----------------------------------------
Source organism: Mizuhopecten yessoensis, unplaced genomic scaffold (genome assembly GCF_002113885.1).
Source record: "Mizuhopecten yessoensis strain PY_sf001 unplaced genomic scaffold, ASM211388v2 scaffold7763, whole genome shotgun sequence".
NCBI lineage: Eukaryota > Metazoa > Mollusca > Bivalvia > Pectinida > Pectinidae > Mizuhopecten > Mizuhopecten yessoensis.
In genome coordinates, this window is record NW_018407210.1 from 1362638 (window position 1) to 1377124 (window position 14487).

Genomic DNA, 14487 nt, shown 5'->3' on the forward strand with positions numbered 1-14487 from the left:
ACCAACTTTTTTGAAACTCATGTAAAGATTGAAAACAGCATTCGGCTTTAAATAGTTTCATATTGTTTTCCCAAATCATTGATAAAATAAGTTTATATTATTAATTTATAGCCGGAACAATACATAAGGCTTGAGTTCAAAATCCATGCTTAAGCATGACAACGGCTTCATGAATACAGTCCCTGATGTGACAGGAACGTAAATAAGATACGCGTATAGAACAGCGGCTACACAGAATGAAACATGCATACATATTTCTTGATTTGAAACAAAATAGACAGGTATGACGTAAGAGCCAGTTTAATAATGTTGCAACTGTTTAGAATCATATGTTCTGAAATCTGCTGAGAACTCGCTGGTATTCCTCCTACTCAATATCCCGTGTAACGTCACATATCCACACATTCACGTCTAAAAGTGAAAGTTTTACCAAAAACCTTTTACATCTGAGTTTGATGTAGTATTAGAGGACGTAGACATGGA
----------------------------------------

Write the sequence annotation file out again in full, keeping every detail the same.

Source organism: Mizuhopecten yessoensis, unplaced genomic scaffold (genome assembly GCF_002113885.1).
Source record: "Mizuhopecten yessoensis strain PY_sf001 unplaced genomic scaffold, ASM211388v2 scaffold7763, whole genome shotgun sequence".
NCBI lineage: Eukaryota > Metazoa > Mollusca > Bivalvia > Pectinida > Pectinidae > Mizuhopecten > Mizuhopecten yessoensis.
In genome coordinates, this window is record NW_018407210.1 from 1362638 (window position 1) to 1377124 (window position 14487).

Genomic DNA, 14487 nt, shown 5'->3' on the forward strand with positions numbered 1-14487 from the left:
ACCAACTTTTTTGAAACTCATGTAAAGATTGAAAACAGCATTCGGCTTTAAATAGTTTCATATTGTTTTCCCAAATCATTGATAAAATAAGTTTATATTATTAATTTATAGCCGGAACAATACATAAGGCTTGAGTTCAAAATCCATGCTTAAGCATGACAACGGCTTCATGAATACAGTCCCTGATGTGACAGGAACGTAAATAAGATACGCGTATAGAACAGCGGCTACACAGAATGAAACATGCATACATATTTCTTGATTTGAAACAAAATAGACAGGTATGACGTAAGAGCCAGTTTAATAATGTTGCAACTGTTTAGAATCATATGTTCTGAAATCTGCTGAGAACTCGCTGGTATTCCTCCTACTCAATATCCCGTGTAACGTCACATATCCACACATTCACGTCTAAAAGTGAAAGTTTTACCAAAAACCTTTTACATCTGAGTTTGATGTAGTATTAGAGGACGTAGACATGGA